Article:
The appropriate legal description is “donation” rather than “tax relief”, hence the type of Bill that we are considering. Government Members are concerned that if the scheme were not run as suggested in the Bill, it would not encourage donation. At one point, while doing some preparatory reading about the complications, I wondered why we do not just give everyone £1,250, but I certainly acknowledge that that would undermine the purpose. The Bill is intended to encourage donation, and it is not necessarily the case, if we tie the payment to donation, that the scheme has to be administered by HMRC.
John Hemming: The scheme does not have to be administered by HMRC. Does the hon. Lady not agree that it should be administered by not a ministerial Department, but a non-ministerial department, to avoid ministerial interference?
Sheila Gilmore: Certainly other organisations could be more appropriate, and one such might be the Charity Commission. If the scheme is tied to donations, and people clearly have to demonstrate that they have collected those donations, I am not entirely sure that we should be too concerned about whether the rules have been drawn up correctly. Clearly, there have to be some rules.
Mr Thomas: This is encouraging; we appear to have begun to swing the hon. Member for Birmingham, Yardley in the direction of supporting our amendment. To give him further confidence that there might be a body other than the Charity Commission that is free from ministerial diktat—I can understand his worry about control freakery and ministerial diktat with regard to which charities benefit, given the Ministers in the Treasury—I point out that the Big Lottery Fund is similarly independent. My hon. Friend the Member for Edinburgh East might like to encourage the hon. Member for Birmingham, Yardley, to feel further confidence in our amendment, as there is that second obvious organisation that could do the job.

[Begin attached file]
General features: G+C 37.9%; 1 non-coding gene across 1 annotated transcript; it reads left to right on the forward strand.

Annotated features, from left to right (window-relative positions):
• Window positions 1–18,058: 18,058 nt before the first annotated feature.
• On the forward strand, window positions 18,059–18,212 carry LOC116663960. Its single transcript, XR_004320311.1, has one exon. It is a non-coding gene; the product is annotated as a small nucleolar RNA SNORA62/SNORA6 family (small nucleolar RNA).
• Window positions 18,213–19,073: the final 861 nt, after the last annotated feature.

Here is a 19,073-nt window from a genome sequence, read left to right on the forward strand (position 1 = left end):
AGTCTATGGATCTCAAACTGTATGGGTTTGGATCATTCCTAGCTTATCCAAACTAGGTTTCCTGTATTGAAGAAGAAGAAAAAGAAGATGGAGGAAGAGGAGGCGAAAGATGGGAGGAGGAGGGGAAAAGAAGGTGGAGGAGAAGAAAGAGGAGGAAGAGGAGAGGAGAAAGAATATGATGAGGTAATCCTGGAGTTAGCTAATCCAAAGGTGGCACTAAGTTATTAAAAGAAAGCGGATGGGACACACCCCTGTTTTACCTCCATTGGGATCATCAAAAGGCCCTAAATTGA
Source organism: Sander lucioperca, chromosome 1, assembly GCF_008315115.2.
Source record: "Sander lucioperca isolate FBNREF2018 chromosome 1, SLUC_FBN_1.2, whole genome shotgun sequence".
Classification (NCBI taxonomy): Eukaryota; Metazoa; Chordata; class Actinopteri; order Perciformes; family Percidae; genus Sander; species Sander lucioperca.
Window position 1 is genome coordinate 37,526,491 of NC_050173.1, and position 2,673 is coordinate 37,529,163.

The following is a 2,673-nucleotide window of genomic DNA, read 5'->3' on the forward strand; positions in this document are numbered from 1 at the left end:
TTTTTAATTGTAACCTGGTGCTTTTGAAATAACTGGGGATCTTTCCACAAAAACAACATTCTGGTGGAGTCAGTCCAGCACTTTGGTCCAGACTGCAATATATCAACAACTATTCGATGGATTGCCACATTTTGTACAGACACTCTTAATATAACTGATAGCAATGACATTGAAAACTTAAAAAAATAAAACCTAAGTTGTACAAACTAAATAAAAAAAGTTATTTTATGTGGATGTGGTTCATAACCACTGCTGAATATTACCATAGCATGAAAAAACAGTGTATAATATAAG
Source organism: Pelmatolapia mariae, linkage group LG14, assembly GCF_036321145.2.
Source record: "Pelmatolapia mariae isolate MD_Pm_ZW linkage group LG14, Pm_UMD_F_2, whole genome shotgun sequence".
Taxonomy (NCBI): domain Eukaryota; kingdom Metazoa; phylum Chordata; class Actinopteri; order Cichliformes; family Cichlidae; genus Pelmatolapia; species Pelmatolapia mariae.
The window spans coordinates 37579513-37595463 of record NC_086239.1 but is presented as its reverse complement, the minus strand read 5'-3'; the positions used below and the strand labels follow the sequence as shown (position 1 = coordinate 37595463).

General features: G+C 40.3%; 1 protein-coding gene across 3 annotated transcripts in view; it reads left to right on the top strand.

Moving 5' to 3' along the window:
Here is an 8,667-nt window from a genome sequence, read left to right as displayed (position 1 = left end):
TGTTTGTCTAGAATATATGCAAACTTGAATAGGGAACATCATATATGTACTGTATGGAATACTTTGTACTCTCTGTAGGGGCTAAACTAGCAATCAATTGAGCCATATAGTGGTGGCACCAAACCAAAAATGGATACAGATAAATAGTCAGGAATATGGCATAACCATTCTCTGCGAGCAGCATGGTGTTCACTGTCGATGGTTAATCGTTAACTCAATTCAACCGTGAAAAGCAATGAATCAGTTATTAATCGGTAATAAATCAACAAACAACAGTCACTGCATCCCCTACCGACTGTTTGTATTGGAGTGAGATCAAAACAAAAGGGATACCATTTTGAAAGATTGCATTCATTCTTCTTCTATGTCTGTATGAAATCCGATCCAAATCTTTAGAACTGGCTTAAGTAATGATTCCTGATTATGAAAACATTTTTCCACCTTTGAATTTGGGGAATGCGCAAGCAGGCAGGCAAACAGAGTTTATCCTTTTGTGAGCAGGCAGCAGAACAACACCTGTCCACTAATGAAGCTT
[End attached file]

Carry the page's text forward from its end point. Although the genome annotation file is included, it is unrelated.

Sheila Gilmore: I thank my hon. Friend for his helpful intervention. Those of us who have experience of the Big Lottery Fund know that it works well and that it has been found to be relatively simple for applicants.
As for the other reason why HMRC has been suggested as the appropriate body, it has been said that what we are discussing is a form of tax relief, but it cannot be that, because we have no means of identifying who is making the donations or whether they would be eligible to claim such relief. That is the whole point of the Bill; it covers a situation in which it is, in essence, very difficult to qualify for tax relief. Clearly, anyone could fill out forms for every pound donated into a box, but people collecting who had to stop and wait for forms to be filled out would collect far less than they otherwise might. That would be counter-productive.
As some of what has been claimed is not necessarily the case, the argument that the body has to be HMRC is lessened. We may be putting the cart before the horse, partly because of the arrangement of the Bill, but if we take out some of the other provisions, which we shall debate shortly—I know that it is not appropriate to discuss them now—as I sincerely hope that we will, the argument for assigning the scheme to HMRC would be reduced. If we amend the Bill in that way, we may, as many of those who gave evidence suggested, want to come back to the issue, perhaps on Report.